This article aimed to compare the social policy responses to COVID-19 in Indonesia, Malaysia, Philippines, and Thailand using an institutionalist‘s perspective. So, far, the crisis expanded social protection through temporary schemes, with rare reforms, and opened greater possibilities for future institutionalization of new policies. We argue that the COVID-19 policy responses must be viewed as an unfinished agenda of expansion-driven policy responses to the 1997–1998 financial crisis. Still, these are different sets of measures from the previous crisis, which has been characterized by minimal systemic changes. The variegated responses of countries reveal hitherto unexplored policy implications for the Southeast Asian region.
|Publication status||Published - 3 Dec 2022|
|Event||Hong Kong Sociological Association 23rd Annual Conference : Health and Wellbeing in (Post-) Pandemic Times - Lingnan University, Tuen Mun, Hong Kong|
Duration: 3 Dec 2022 → 3 Dec 2022
Conference number: 23
|Conference||Hong Kong Sociological Association 23rd Annual Conference : Health and Wellbeing in (Post-) Pandemic Times|
|Period||3/12/22 → 3/12/22|
|Other||As an unprecedented public health crisis, the COVID-19 pandemic has become the focal concern of sociologists around the world. Globally, there have been over six hundred million confirmed cases, including over six million of deaths. Over the past few years, we have experienced the tremendous impacts brought by the pandemic on various domains of life. Apart from infected and death cases, we have seen a surge of mental health issues, suicides, domestic violence, as well as plummeting economic growth and escalating unemployment and poverty rates. Whether to embrace the “new normal” by easing public health and social distancing measures is a contentious issue as much among world leaders as ordinary citizens. From a sociological perspective, most impacts brought by the pandemic are believed to be structural and long lasting. As not everyone has equal access to vaccines, personal protective equipment, healthcare and other resources, health and social inequalities are expected to be worsening. There are also concerns about the lack of affordable childcare and technological equipment for attending online classes during pandemic times, which would have lingering effects on education, digital, and social inequalities across generations.|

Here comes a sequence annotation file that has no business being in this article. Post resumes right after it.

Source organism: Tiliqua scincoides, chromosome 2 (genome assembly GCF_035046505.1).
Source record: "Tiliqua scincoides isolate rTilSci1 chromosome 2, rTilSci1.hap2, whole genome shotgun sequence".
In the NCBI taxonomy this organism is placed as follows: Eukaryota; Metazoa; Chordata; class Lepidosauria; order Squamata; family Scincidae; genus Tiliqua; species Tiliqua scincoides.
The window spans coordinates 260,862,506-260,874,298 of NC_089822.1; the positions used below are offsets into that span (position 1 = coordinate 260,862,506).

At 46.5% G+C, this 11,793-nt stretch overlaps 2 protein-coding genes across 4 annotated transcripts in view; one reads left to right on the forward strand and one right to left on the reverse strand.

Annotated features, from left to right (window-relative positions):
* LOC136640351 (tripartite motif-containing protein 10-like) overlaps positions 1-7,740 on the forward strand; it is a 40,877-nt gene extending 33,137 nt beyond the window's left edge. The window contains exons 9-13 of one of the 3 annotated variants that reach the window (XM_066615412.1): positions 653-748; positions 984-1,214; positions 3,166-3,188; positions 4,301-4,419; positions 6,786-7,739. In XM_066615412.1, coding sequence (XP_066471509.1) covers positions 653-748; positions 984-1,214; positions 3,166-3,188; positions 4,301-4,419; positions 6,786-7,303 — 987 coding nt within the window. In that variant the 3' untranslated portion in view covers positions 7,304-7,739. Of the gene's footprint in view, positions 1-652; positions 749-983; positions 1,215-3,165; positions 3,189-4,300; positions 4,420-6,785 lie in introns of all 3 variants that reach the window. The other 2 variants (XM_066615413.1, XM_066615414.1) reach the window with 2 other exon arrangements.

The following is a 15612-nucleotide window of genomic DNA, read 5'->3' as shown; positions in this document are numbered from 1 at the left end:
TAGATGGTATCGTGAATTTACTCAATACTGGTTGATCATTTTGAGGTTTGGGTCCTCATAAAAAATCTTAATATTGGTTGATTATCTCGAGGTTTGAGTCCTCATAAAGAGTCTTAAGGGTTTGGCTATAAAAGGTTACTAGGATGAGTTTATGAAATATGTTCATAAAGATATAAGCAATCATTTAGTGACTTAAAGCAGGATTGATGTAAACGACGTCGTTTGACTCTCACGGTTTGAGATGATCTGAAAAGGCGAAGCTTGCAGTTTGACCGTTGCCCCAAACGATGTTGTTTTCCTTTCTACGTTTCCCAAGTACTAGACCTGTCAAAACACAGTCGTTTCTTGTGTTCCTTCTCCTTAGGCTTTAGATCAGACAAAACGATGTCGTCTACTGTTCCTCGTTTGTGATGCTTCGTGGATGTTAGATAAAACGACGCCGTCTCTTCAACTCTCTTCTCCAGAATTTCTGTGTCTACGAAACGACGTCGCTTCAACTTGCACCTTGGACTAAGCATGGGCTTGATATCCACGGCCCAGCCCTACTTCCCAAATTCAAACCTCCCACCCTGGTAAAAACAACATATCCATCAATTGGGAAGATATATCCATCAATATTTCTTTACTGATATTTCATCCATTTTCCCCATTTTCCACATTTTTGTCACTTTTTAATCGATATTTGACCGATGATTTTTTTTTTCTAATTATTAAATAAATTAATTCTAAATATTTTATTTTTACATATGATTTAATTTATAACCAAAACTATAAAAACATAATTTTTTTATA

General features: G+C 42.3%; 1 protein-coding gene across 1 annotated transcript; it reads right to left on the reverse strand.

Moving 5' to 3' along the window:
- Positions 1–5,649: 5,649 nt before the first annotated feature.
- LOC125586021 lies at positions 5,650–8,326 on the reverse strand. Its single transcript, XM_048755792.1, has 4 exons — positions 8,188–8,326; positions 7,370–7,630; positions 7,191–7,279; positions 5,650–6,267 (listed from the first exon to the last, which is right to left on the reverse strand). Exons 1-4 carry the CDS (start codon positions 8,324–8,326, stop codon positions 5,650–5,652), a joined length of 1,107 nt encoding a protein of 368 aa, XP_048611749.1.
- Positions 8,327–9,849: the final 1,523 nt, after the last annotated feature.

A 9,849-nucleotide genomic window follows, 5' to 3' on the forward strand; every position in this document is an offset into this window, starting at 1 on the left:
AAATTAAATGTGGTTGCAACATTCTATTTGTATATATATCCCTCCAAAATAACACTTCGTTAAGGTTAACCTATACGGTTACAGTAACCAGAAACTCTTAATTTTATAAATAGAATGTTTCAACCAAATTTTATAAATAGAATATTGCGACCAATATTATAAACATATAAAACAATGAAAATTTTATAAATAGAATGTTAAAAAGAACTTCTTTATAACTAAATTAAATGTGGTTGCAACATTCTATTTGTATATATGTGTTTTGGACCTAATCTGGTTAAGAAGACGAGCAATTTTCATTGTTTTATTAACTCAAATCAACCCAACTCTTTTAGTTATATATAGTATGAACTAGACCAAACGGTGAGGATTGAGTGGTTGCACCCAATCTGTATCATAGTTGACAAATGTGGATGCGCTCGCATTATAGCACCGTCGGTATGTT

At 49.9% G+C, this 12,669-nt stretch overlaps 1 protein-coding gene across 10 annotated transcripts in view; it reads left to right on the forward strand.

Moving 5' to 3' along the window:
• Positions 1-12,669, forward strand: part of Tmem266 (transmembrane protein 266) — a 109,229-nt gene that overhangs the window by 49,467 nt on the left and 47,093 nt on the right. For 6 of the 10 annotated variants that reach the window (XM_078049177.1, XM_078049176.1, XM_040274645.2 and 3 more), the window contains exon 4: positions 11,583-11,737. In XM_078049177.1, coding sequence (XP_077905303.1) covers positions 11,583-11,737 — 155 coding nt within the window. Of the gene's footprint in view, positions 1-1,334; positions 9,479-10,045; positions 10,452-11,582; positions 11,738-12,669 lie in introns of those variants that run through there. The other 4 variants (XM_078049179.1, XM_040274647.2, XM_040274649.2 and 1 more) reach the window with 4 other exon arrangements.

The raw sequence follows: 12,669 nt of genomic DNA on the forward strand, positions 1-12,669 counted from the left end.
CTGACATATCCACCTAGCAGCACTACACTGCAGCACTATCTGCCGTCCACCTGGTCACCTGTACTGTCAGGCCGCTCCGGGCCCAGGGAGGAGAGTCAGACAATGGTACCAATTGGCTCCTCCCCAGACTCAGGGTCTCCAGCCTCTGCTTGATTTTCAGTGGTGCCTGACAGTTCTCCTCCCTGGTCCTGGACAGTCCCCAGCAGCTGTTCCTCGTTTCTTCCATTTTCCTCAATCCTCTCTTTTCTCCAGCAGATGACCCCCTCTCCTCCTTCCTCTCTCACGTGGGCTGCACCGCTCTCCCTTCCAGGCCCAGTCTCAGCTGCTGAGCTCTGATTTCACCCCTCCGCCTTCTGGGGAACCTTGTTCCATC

Against this background, this conference aims to address the pressing issues of health and wellbeing in pandemic and post-pandemic times from a sociological perspective. It provides a platform for scholars, students, and other stakeholders to discuss the implications of the pandemic for health and social inequalities among other issues. On that basis, participants will explore practical and policy responses to enhance health and wellbeing in the (post-)pandemic condition.